Clemson’s IFC Suspends All Social Events- Stone Washington

With the emergence of the New Year and fresh start for American schools and colleges, 2018 begins with a sexual assault crisis among the fraternities at Clemson University. As of Saturday, January 28th, a male member of an on-campus fraternity has been accused of sexually abusing a female student at a Friday night party. The sexual assault was allegedly carried out by a member of Clemson’s Delta Chi fraternity.  On Tuesday, the Sheriff’s Office confirmed the suspect was not a student, but declined to release further details. According to a report from Independent Mail, “The Clemson University Police Department notified the Oconee County Sheriff’s Office around 12:30 a.m. Saturday about a reported sexual assault at the Delta Chi fraternity house on D Morris Way in Seneca, said Jimmy Watt, public information officer for the Sheriff’s Office.” Delta Chi is approximately 5 miles away from Clemson’s campus, and Sheriff Watt voyaged over to the fraternity to consult with the victim of the attack after the report was filed on the 29th. Initially, the officer was reluctant to disclose whether or not the female victim was in fact a Clemson student, later revealing that she was not an attendee of the school, in a statement made on Tuesday January 30th. Officer Watt did not view this isolated situation as a threat to public safety, thus refusing to disclose any more personal information at this time.

Delta Chi Fraternity House (Photo: Georgie Silvarole/Independent Mail)

This incident has however sparked major controversy within the realm of Clemson’s Interfraternity Council, the official governing entity that orchestrates all fraternity affairs on Clemson’s campus. The Council overseas the 20 different fraternities at Clemson, and thus is responsible for any actions taken by fraternity members. The IFC is thus the primary barer of blame for any reckless behavior of Delta Chi. In response to this controversy, the president of IFC and senior at Clemson, Landon Flowers released a brief statement that indefinitely suspended any fraternity based activities, until “necessary measures are taken”. Social events at Frat houses are banned, along with any use of alcohol, with the exception of third party venders such as with: social gatherings, events in downtown, etc. Flowers mentioned meeting with the Executive Board members over the IFC pledging to better their Risk Management Policy and avoid the potential of further sexual assaults in the future.

With this statement by Flowers, and the decision by the Executive Board of the IFC, many Clemson students and faculty are perhaps scratching their heads in response to a potential breach of the First Amendment within the U.S Constitution, namely, “the right of the people peaceably to assemble”. The IFC’s decision to ban the gathering of students hosting Fraternity based social events collides with every college student’s inherent Constitutional right to assemble in public or private venues in a peaceful manner. The members of the 20 Fraternities under the IFC are obligated to abide by the rules of the Executive Board, but it remains unclear as to if the IFC has the ultimate authority to fully ban the gatherings of students should any fraternities decide ignore the IFC.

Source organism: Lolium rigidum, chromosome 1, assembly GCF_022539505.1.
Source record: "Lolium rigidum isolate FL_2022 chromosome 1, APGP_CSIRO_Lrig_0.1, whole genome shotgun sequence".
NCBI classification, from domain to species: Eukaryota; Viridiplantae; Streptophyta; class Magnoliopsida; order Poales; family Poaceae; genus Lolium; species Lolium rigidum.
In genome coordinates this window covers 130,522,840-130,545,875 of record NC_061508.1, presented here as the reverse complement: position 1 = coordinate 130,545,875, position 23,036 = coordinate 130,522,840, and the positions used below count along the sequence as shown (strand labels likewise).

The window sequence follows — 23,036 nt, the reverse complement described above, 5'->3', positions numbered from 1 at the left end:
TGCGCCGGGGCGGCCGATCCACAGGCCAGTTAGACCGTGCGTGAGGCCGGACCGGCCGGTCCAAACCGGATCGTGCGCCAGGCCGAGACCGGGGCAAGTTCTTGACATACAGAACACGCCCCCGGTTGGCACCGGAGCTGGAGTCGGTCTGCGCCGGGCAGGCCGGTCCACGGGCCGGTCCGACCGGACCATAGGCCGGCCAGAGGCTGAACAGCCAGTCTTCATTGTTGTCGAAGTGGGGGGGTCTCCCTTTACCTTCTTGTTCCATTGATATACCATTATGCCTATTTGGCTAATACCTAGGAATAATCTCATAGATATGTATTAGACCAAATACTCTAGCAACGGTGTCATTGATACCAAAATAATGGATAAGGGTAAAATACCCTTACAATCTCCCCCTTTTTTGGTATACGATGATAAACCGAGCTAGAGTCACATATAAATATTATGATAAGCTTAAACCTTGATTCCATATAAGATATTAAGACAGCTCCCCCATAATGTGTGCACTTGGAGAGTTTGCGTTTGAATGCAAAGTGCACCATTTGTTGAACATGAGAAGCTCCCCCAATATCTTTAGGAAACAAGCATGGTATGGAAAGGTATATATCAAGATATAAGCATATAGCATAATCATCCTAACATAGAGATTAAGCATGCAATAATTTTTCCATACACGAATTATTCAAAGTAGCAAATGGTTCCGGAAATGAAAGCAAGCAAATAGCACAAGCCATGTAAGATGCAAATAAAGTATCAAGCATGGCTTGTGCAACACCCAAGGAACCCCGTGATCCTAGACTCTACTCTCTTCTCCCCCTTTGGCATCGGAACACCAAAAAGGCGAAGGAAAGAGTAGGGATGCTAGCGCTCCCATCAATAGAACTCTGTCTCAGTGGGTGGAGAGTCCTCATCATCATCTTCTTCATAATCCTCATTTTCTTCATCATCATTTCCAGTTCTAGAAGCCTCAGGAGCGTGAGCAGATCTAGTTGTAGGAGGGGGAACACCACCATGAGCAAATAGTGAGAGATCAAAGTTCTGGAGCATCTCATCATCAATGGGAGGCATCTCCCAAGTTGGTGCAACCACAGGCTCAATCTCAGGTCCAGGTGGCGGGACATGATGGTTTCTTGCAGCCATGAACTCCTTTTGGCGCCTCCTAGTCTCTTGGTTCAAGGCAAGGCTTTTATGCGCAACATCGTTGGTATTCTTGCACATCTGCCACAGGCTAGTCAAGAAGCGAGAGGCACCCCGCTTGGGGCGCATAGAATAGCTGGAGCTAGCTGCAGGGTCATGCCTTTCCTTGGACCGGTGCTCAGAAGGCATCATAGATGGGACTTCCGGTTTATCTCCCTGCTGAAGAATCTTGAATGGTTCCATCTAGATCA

Statement released by the IFC President Landon Flowers

So far, no student group or member of Clemson’s fraternities has opposed this mandate by Flowers and the IFC, and the decision remains in place until “necessary measures are taken”, implying that the South Carolina police and the Executive Board has yet to decide upon the fate of the perpetrator of the sexual crime. The decision was held by the 7-member IFC Board on Sunday January 28th at around 10:00 AM, according to the Independent Mail report, and the Board was reported to have issued a unanimous statement in favor of the ban on fraternity based activities. According to a separate statement by Flowers, “The Interfraternity Council is a self-governing, student-run entity and doesn’t need university approval to take action like this”, he stated. “No one objected to suspending all fraternity activities while the police continue the investigation”. Flowers refused to comment on any possible objection to the IFC’s decision based on violating a student’s First Amendment right to assemble, and thus leaves open the possibility that a student or group on campus may challenge the IFC’s perceived role in this matter as inappropriate. What is the scope of the IFC’s governing authority in regard to its members? Does being a member of voluntary self-governing body at Clemson absolve one from abusing a student’s Constitutional rights? And to what extent was the Delta Chi student influenced by his fraternity and the policies of the IFC that allowed such a reprehensible act to occur in the first place? All pressing unanswered questions one should consider as this emerging sexual assault controversy unfolds at Clemson University, begging the question of a potential Constitutional crisis on the horizon, involving student governed entities at college campuses.

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